Bermuda’s renewable future
“Our goal is an ambitious one: to increase the social, environmental and economic resilience ... through an efficient use of natural resources and an implementation of projects that will create and sustain high-quality local jobs for current and future generations.”
This is what we all want; this is the future of our island, whether the “natural resources” referred to here are our skilled local workforce and robust institutions helping us to attract financial institutions, our stunning beaches, golf courses and abundant sea life, attracting tourists, or the natural energy incident on our island through abundant sunlight, waves and wind.
The opening quote comes from Mike Eman, the Prime Minister of Aruba, in 2013; the words missing at the ellipsis are “of Aruba” — although they could be replaced easily by “of Bermuda”.
Aruba shares many physical characteristics with Bermuda: it has no natural source of freshwater, no opportunity for geothermal power, a similar-sized population and very similar peak electricity demand to Bermuda. It differs dramatically from Bermuda in that has made a commitment to be 100 per cent fossil fuel-free by 2020, and is more than halfway to that goal. Aruba made this commitment, as Mr Eman said, because they believe renewable energy is the best option for the island.
Aruba has achieved this transition not through government subsidies or financial incentives, but through public commitment, a central authority, the Green Aruba Forum, which identifies cultural and technical barriers to renewable energy, and through internal and external partnerships. The local utility has invested heavily in education, efficiency, new renewable energy generation, and a “smart grid” to micromanage supply and demand.
The island’s efforts have also attracted new investment and interest in the form of research investment from TNO, a Dutch innovation organisation, and partnerships with the University of Arizona, Harvard University, the University of the District of Columbia, and Richard Branson’s think-tank, the Carbon War Room.
In contrast, Bermuda has no commitment to renewable energy, no significant efforts to educate, support or enforce energy efficiency, and less than 1 per cent of our energy is supplied by renewable power. Instead, we have a robust plan to reinvest in fossil fuel — at the expense of the environment and, ultimately, at the expense of residents and businesses on the island.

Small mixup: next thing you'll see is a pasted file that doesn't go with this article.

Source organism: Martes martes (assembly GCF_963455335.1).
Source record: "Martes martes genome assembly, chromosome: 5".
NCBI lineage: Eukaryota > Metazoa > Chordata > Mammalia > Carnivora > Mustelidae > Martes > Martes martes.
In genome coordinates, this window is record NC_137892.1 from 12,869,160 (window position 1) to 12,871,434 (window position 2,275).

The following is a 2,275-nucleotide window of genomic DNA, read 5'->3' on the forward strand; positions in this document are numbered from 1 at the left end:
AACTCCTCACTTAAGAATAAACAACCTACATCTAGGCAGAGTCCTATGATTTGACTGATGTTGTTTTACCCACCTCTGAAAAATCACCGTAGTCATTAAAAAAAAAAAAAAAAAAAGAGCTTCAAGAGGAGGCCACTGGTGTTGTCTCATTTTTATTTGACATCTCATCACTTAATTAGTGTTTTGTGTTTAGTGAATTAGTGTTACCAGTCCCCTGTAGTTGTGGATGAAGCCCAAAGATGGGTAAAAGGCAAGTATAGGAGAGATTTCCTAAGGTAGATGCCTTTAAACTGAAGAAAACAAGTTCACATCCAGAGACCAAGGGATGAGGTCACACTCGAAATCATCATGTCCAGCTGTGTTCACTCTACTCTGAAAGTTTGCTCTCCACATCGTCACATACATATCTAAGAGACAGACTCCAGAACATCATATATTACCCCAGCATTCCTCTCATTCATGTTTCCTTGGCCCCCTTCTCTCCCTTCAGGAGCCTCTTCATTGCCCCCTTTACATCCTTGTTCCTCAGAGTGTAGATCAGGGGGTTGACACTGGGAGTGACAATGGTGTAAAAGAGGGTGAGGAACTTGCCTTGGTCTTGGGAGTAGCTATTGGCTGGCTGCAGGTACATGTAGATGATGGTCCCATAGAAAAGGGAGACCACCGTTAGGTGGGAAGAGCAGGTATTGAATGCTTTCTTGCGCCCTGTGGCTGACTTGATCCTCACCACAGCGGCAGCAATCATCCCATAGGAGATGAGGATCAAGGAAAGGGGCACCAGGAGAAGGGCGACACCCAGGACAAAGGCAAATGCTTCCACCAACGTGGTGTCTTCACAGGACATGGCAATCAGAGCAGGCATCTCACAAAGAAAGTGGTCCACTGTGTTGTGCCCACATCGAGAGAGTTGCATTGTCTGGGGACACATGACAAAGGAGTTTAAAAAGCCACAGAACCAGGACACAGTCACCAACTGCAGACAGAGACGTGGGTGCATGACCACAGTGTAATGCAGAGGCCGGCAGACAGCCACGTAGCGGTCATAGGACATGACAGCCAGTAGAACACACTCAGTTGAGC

Aruba’s successful pathway shows up over and over again in other places. In fact, the steps to a sustainable energy future are so well recognised that the United States Department of Energy has documented them in its publication Energy Transition Initiative: Islands Playbook. The steps are as follows:
1, Make a commitment to an energy transition: make it public, on the record and include all island decision-makers
2, Establish a leadership team and set a vision; include explicit goals and timelines
3, Assess opportunity pathways; identify policy, market, cultural and operational barriers to realising the vision
4, Involve stakeholders in policy and operational reform efforts; these could range from transitioning to solar hot-water heaters to implementing “bankable” power purchase agreements for new projects; then track the quality and impact (both positive and adverse) of the projects
5, Establish energy-efficiency monitoring and verification; maintain resources, education and commitment
6, Continuous process improvement: what is working, what is not, what is changing globally, what is available today
The energy efficiency and renewable energy wave is accelerating, and Bermuda is so far behind this wave that we can barely see the crest far in front of us. The examples of jurisdictions who are improving their economic, social, environmental and population health by ditching outdated fossil fuel-based energy generation and replacing it with a combination of energy efficiency and renewable energy generation continue to multiply.
Here are some examples from a range of different-sized jurisdictions, with different natural resources and different political systems:
• This year Portugal operated for almost five days without turning on their fossil fuel plants
• The city of Lancaster, California (population 160,000) was “net zero” last year, producing more renewable energy than it used
• Last year, Denmark, Latvia, Sweden, Norway and Iceland generated the majority of their electricity from renewables
• Costa Rica was powered for 285 days in 2015 by 100 per cent renewable energy
• Uruguay generated almost 100 per cent of its electricity from renewable sources; furthermore, it stated that it did this “without utilising government subsidies, or raising prices”.
Ramón Méndez, the National Director of Energy in Uruguay, explained that the components involved in the transition to renewable energy are simple: “clear decision-making, a supportive regulatory environment and a strong partnership between the public and private sector”.
We could achieve the same thing here in Bermuda.
•Judith Landsberg has a PhD in physics and a master’s degree in environmental management. She is also a director of Greenrock and has been involved in energy problem-solving and energy advocacy in Bermuda for the past four years
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